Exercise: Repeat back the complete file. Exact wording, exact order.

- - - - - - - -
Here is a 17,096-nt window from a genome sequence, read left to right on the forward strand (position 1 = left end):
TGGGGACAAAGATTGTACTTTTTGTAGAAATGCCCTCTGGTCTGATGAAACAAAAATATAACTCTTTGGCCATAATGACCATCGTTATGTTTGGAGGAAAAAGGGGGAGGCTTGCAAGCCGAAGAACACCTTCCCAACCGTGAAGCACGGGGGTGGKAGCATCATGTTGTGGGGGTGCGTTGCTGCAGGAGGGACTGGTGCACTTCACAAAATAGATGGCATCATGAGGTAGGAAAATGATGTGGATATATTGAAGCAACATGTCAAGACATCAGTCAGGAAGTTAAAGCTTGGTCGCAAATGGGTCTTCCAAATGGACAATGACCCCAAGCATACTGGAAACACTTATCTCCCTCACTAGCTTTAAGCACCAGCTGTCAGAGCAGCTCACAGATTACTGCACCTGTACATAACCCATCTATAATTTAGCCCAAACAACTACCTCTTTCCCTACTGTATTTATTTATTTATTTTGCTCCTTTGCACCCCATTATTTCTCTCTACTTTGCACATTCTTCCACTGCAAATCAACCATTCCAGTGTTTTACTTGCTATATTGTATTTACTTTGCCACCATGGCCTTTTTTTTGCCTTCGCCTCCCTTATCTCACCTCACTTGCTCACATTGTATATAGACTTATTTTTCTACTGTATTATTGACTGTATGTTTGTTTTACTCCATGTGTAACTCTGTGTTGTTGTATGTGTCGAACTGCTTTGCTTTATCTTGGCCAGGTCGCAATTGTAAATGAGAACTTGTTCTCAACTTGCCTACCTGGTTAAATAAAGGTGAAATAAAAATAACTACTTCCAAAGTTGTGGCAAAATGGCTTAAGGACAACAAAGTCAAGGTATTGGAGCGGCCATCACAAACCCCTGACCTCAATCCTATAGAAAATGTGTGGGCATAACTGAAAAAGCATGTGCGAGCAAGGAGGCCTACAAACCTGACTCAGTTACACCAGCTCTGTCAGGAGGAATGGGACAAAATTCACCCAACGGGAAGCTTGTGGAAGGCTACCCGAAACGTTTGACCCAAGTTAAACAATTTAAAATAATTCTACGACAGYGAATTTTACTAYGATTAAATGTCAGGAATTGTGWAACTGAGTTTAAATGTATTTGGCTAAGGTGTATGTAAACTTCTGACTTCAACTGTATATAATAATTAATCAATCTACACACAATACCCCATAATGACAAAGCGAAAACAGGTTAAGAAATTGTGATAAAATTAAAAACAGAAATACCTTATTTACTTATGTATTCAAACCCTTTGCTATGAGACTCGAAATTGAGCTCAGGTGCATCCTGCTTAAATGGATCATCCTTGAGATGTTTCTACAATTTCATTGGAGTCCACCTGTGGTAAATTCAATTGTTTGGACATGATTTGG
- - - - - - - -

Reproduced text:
Here is a 17,096-nt window from a genome sequence, read left to right on the forward strand (position 1 = left end):
TGGGGACAAAGATTGTACTTTTTGTAGAAATGCCCTCTGGTCTGATGAAACAAAAATATAACTCTTTGGCCATAATGACCATCGTTATGTTTGGAGGAAAAAGGGGGAGGCTTGCAAGCCGAAGAACACCTTCCCAACCGTGAAGCACGGGGGTGGKAGCATCATGTTGTGGGGGTGCGTTGCTGCAGGAGGGACTGGTGCACTTCACAAAATAGATGGCATCATGAGGTAGGAAAATGATGTGGATATATTGAAGCAACATGTCAAGACATCAGTCAGGAAGTTAAAGCTTGGTCGCAAATGGGTCTTCCAAATGGACAATGACCCCAAGCATACTGGAAACACTTATCTCCCTCACTAGCTTTAAGCACCAGCTGTCAGAGCAGCTCACAGATTACTGCACCTGTACATAACCCATCTATAATTTAGCCCAAACAACTACCTCTTTCCCTACTGTATTTATTTATTTATTTTGCTCCTTTGCACCCCATTATTTCTCTCTACTTTGCACATTCTTCCACTGCAAATCAACCATTCCAGTGTTTTACTTGCTATATTGTATTTACTTTGCCACCATGGCCTTTTTTTTGCCTTCGCCTCCCTTATCTCACCTCACTTGCTCACATTGTATATAGACTTATTTTTCTACTGTATTATTGACTGTATGTTTGTTTTACTCCATGTGTAACTCTGTGTTGTTGTATGTGTCGAACTGCTTTGCTTTATCTTGGCCAGGTCGCAATTGTAAATGAGAACTTGTTCTCAACTTGCCTACCTGGTTAAATAAAGGTGAAATAAAAATAACTACTTCCAAAGTTGTGGCAAAATGGCTTAAGGACAACAAAGTCAAGGTATTGGAGCGGCCATCACAAACCCCTGACCTCAATCCTATAGAAAATGTGTGGGCATAACTGAAAAAGCATGTGCGAGCAAGGAGGCCTACAAACCTGACTCAGTTACACCAGCTCTGTCAGGAGGAATGGGACAAAATTCACCCAACGGGAAGCTTGTGGAAGGCTACCCGAAACGTTTGACCCAAGTTAAACAATTTAAAATAATTCTACGACAGYGAATTTTACTAYGATTAAATGTCAGGAATTGTGWAACTGAGTTTAAATGTATTTGGCTAAGGTGTATGTAAACTTCTGACTTCAACTGTATATAATAATTAATCAATCTACACACAATACCCCATAATGACAAAGCGAAAACAGGTTAAGAAATTGTGATAAAATTAAAAACAGAAATACCTTATTTACTTATGTATTCAAACCCTTTGCTATGAGACTCGAAATTGAGCTCAGGTGCATCCTGCTTAAATGGATCATCCTTGAGATGTTTCTACAATTTCATTGGAGTCCACCTGTGGTAAATTCAATTGTTTGGACATGATTTGG